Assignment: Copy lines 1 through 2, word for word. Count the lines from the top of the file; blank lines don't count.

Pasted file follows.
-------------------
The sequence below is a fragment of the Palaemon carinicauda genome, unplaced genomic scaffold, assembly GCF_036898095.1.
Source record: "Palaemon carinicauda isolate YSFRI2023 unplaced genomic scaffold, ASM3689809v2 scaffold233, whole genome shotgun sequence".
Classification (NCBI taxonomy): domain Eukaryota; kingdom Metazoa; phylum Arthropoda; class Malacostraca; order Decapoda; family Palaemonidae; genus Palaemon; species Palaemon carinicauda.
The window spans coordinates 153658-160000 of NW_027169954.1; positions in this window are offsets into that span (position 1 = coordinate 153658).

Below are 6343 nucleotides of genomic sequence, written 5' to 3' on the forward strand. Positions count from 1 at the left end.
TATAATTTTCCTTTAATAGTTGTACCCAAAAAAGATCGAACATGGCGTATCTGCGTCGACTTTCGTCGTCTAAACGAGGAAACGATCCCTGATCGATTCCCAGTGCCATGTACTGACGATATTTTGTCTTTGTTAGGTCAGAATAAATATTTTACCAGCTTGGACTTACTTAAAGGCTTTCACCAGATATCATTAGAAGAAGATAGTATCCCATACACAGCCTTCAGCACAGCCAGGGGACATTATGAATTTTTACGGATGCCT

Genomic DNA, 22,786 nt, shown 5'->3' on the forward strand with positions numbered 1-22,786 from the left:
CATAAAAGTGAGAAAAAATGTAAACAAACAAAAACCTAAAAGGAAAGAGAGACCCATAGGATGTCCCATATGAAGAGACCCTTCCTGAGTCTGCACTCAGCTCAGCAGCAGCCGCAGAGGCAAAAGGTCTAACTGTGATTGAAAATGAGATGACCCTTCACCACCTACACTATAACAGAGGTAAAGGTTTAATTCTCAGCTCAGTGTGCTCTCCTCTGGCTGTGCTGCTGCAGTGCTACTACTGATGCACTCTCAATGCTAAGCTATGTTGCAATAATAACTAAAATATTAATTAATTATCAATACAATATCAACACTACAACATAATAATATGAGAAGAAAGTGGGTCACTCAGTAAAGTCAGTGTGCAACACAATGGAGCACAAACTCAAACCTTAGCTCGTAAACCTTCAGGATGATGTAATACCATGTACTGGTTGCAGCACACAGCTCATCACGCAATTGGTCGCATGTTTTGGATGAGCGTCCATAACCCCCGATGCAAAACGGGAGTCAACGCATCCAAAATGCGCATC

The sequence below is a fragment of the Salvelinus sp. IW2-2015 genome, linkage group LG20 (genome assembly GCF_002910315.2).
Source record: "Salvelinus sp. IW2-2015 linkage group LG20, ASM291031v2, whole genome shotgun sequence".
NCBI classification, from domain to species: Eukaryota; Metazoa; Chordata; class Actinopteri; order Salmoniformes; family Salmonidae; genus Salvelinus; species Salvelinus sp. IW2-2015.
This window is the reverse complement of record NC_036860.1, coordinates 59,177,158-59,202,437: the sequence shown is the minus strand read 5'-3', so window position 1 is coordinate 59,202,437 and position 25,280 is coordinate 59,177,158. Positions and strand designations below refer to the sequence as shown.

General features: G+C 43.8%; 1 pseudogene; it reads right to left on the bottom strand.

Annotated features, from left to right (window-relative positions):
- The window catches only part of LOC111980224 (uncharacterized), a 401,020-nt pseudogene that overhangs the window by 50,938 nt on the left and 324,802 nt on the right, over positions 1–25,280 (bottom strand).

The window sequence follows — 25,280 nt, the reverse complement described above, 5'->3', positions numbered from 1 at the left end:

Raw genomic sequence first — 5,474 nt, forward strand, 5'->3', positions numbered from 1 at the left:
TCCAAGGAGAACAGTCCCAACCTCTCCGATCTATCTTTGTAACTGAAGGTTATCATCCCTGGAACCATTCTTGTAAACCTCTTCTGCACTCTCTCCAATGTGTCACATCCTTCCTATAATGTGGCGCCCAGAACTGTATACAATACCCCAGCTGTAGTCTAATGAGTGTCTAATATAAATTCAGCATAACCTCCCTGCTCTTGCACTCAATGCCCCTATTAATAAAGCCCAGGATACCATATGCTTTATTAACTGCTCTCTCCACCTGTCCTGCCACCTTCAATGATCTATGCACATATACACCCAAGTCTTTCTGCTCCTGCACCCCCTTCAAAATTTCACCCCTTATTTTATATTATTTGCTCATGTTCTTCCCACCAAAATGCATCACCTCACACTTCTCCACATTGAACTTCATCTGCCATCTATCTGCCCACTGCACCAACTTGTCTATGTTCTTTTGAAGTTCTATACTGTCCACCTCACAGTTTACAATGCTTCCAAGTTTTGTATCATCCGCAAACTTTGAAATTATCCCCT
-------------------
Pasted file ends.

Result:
The sequence below is a fragment of the Palaemon carinicauda genome, unplaced genomic scaffold, assembly GCF_036898095.1.
Source record: "Palaemon carinicauda isolate YSFRI2023 unplaced genomic scaffold, ASM3689809v2 scaffold233, whole genome shotgun sequence".